Sustainable Fashion

sustainable fashion

What Is Sustainable Fashion?

Sustainable fashion is the shift towards purchasing and wearing clothing that has a low environmental impact. Many designers and brands (especially fast fashion companies) have reputations for being wasteful, using environmentally damaging processes, sourcing unethical animal-based fabrics, and unjust labor practices, making fashion an overall unsustainable industry that also poses issues of social justice.

All clothes have some sort of environmental impact, since resources — and regular washing — are required for even the lowest impact garment. That said, there are so many ways to lower the environmental footprint of your fashion consumption.

Why Is the Fashion Industry Unsustainable?

As a whole, the fashion industry is incredibly wasteful. The clothing and textile industry is the second largest polluter globally, after oil, according to Forbes. Where does all that pollution come from? For one thing, a ton of pesticides are used to grow cotton, a common natural fabric. In fact, 25 percent of the U.S.’s pesticides are used to grow cotton, according to a study published on NCBI. The chemicals in pesticides can pollute soil and waterways in the communities where the plants are grown. 

Fashion also uses a lot more water than you’d think. Every year, China’s fashion industry discharges more than 2.5 billion tons of wastewater, according to Edge. Not to mention, 20,000 liters of water are needed to grow the amount of cotton required for one T-shirt and one pair of jeans. That said, clothing made from cotton (and other natural fabrics like linen, bamboo, and lyocell) can be composted when it is no longer wearable, meaning the garment will never go to landfill.

And when non-natural fabrics are used, the environmental impact can be even higher. All synthetic fabrics, from polyester to nylon to rayon to spandex, are essentially forms of plastic, made from fossil fuels including coal and petroleum. Plus, when clothing made from those fabrics is no longer wearable, it either goes to landfill, or is “downcycled” into new materials such as insulation.

Furthermore, a lot of that fabric actually never makes it into the final garment. Most major fashion companies — from fast fashion brands to designer labels — design patterns that do not use entire rectangles of fabric, leaving a ton of scraps, deadstock, and offcuts to be sent to landfill. And some companies take that level of waste a step further by incinerating perfectly good clothing that they were unable to sell. For example, Burberry made headlines for incinerating $36.5 million worth of new clothing in the year 2017, which the brand reportedly did to avoid the clothing hitting the market at discounted prices, according to the NY Post.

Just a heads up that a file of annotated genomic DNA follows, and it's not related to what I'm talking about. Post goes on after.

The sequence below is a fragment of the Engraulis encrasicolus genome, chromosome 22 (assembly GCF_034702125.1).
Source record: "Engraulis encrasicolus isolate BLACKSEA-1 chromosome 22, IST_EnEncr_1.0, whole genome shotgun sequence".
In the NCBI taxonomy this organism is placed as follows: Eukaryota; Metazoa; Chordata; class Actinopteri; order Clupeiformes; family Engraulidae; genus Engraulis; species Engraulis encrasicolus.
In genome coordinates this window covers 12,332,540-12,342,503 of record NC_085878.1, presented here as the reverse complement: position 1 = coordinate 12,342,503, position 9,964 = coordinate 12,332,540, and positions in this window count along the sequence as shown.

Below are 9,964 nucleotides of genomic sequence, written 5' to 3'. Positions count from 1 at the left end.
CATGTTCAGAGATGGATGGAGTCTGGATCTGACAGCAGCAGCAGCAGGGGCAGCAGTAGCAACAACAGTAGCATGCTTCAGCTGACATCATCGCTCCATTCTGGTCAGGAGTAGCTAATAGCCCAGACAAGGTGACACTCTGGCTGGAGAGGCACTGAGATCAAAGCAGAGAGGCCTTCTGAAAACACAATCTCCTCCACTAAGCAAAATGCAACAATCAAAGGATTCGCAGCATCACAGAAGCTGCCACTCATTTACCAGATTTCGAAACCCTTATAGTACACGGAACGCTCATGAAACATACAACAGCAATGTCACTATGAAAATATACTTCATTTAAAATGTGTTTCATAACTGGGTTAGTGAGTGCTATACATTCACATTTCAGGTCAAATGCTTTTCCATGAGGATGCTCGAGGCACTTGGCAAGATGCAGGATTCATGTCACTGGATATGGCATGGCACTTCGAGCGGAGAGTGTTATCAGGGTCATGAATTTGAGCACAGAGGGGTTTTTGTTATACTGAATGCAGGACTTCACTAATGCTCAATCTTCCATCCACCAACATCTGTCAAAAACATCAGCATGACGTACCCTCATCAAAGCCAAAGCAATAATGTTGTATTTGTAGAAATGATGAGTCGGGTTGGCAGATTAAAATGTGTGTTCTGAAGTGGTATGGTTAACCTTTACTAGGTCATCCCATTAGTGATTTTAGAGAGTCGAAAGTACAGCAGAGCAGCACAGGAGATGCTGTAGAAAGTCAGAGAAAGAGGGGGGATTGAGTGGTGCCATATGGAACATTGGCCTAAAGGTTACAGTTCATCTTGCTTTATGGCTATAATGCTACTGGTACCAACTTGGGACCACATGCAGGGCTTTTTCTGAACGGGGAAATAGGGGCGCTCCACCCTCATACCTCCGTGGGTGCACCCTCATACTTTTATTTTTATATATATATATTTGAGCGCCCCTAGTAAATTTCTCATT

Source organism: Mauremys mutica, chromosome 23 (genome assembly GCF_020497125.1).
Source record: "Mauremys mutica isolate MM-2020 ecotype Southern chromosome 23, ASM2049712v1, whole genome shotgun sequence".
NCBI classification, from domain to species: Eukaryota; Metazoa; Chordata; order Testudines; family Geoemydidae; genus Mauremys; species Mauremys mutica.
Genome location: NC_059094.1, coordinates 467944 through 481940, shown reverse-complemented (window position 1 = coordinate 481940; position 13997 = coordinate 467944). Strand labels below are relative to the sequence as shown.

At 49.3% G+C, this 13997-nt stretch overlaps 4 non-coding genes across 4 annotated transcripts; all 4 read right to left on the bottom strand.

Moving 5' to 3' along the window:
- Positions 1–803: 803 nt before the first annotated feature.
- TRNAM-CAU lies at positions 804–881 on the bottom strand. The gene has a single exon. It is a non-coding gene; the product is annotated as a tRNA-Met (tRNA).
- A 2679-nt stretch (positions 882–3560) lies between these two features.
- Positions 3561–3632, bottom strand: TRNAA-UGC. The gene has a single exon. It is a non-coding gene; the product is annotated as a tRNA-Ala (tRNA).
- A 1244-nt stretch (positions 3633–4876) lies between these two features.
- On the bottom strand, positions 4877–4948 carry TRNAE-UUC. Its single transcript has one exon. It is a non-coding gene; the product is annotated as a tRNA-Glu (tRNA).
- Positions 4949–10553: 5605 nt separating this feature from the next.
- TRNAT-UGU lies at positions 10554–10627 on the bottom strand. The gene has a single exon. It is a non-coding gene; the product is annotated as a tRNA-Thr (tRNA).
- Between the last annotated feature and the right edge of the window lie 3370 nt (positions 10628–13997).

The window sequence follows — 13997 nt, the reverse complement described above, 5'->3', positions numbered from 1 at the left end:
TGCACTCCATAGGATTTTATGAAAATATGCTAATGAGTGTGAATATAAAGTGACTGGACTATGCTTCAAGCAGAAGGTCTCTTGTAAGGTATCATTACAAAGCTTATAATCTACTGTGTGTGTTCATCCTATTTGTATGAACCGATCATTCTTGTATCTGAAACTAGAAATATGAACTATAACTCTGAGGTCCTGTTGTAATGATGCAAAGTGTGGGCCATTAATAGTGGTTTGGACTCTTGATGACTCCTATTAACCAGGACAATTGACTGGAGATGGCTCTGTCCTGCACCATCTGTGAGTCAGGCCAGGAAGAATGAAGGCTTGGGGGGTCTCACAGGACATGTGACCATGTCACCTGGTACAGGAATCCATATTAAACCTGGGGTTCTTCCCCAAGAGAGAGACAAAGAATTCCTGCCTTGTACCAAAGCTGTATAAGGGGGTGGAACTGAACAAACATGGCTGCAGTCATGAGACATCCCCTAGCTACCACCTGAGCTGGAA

How Does Sustainable Fashion Help the Environment?

When brands take steps to make their clothes ethically, with eco-friendly materials, and without sending clothes or fabric scraps to landfill or incineration, they lessen their footprint on planet Earth. With so many fast fashion brands dominating the industry, every purchase made from a sustainable company increases the demand for slow, eco-friendly fashion. Plus, because there is already a significant surplus of clothes in existence, humans don't actually need that many new clothes to be produced — meaning the standards for fashion brands to be considered sustainable keep rising.

What Is Fast Fashion?

Fast fashion is cheap clothing that large companies design, manufacture, and put in stores or online extremely quickly, often to keep up with new trends. To achieve such a quick turnaround and low price tag, these companies often disregard things like eco-friendly business practices and healthy working conditions. 

Even though fast fashion’s price tags are usually low, the cost on the environment and on the people making the clothing is often high. Not to mention, the low price tag isn’t actually as low as you think. A $5 T-shirt most likely will not last very long, making it essentially a disposable item in the eyes of many consumers, keeping them coming back to the store for replacements. 

Which Stores Sell Fast Fashion?